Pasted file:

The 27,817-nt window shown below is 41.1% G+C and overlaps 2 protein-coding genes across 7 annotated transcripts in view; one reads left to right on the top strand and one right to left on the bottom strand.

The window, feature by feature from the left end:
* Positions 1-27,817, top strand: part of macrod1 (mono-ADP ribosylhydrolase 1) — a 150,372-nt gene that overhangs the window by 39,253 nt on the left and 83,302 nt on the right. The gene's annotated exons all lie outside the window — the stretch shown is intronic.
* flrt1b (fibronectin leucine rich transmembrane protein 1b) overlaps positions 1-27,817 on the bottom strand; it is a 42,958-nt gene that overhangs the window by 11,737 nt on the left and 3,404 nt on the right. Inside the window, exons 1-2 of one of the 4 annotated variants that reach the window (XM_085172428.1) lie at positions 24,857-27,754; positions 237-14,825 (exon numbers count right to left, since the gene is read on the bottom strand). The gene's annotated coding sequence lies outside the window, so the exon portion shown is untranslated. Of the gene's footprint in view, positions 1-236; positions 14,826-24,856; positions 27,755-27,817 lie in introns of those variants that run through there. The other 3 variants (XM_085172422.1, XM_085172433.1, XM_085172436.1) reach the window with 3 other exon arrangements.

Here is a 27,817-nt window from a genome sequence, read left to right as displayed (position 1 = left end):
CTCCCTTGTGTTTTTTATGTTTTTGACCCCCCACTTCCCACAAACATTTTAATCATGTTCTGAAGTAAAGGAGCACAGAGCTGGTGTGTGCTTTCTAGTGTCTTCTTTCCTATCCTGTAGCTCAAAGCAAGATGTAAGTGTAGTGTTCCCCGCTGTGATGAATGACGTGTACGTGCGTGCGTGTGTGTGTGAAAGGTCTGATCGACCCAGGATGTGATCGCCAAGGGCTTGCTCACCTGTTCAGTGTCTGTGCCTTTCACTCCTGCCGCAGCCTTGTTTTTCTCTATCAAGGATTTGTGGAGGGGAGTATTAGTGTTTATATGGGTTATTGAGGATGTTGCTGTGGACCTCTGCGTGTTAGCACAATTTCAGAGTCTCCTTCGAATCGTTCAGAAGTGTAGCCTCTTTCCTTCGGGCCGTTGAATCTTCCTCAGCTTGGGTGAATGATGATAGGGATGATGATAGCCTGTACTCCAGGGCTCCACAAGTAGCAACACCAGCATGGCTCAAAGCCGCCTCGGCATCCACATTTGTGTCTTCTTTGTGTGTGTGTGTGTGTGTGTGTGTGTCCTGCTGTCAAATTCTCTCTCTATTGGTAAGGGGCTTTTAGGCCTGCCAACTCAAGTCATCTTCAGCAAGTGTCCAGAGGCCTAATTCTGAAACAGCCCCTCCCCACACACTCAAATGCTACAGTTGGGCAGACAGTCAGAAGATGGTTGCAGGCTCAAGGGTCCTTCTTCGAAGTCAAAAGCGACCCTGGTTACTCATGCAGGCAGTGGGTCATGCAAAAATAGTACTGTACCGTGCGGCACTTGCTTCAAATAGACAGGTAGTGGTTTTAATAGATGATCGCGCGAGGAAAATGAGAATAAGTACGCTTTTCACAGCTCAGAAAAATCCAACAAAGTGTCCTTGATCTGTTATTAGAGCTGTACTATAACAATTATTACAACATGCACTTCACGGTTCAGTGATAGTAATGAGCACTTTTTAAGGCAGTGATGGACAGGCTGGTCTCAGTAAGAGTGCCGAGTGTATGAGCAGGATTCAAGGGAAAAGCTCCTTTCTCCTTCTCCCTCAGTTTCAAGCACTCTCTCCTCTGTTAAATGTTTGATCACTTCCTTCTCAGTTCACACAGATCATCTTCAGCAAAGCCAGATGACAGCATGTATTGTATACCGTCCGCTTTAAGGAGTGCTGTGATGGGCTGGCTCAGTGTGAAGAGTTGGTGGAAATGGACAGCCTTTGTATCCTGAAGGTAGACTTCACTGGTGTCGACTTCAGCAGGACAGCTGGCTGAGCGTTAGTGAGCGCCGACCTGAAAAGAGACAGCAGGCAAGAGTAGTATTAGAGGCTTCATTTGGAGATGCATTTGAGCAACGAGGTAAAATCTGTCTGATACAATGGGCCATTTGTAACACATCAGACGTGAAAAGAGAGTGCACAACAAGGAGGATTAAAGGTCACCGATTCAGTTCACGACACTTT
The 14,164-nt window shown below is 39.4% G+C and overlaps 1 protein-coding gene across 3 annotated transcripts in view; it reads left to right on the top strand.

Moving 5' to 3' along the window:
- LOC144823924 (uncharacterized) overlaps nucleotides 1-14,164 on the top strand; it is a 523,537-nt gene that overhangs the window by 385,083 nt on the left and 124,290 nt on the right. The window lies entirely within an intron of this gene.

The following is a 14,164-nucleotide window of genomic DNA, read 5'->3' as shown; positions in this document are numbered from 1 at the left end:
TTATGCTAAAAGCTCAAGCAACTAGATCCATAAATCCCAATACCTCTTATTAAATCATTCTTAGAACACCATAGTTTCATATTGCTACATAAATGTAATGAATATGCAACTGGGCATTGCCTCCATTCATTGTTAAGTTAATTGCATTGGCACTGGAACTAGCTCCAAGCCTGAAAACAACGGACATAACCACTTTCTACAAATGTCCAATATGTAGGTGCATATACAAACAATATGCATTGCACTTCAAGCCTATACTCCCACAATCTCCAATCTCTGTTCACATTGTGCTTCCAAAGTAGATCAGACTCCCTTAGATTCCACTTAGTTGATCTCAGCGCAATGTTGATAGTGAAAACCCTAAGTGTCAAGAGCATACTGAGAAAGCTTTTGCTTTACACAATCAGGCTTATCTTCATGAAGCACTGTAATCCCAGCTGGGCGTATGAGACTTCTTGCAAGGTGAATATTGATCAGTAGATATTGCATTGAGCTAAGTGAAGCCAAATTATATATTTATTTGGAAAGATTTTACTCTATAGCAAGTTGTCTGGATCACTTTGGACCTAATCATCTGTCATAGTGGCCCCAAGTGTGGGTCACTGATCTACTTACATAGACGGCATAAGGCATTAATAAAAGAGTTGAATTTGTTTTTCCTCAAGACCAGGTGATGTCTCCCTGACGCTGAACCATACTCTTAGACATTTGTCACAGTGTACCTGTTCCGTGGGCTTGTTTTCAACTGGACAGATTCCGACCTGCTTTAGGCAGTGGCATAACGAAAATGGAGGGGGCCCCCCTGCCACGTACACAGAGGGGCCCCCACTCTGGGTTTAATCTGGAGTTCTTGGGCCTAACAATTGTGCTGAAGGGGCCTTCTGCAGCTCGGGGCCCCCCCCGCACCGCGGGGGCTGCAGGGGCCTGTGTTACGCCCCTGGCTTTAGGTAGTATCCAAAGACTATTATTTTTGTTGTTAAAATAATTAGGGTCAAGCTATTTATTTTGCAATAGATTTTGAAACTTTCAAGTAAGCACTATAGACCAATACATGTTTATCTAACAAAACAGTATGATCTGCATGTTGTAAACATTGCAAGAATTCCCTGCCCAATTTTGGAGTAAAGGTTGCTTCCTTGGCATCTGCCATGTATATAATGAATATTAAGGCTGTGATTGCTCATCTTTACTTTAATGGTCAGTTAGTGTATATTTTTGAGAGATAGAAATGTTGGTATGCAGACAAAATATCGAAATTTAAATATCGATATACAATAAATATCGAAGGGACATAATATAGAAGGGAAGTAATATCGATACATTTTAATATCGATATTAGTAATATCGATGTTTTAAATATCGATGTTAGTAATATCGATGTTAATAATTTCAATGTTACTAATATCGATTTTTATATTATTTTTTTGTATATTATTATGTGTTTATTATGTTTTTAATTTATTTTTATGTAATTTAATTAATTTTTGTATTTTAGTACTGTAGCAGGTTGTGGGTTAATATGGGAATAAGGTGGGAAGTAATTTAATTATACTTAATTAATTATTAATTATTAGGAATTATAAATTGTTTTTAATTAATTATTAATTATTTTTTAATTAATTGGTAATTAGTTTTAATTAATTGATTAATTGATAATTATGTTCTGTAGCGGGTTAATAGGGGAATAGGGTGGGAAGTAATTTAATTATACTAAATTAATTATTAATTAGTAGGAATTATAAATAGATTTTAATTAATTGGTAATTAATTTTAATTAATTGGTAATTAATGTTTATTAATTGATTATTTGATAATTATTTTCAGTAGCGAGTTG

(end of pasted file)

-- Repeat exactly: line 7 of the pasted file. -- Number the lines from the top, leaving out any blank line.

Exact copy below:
The 14,164-nt window shown below is 39.4% G+C and overlaps 1 protein-coding gene across 3 annotated transcripts in view; it reads left to right on the top strand.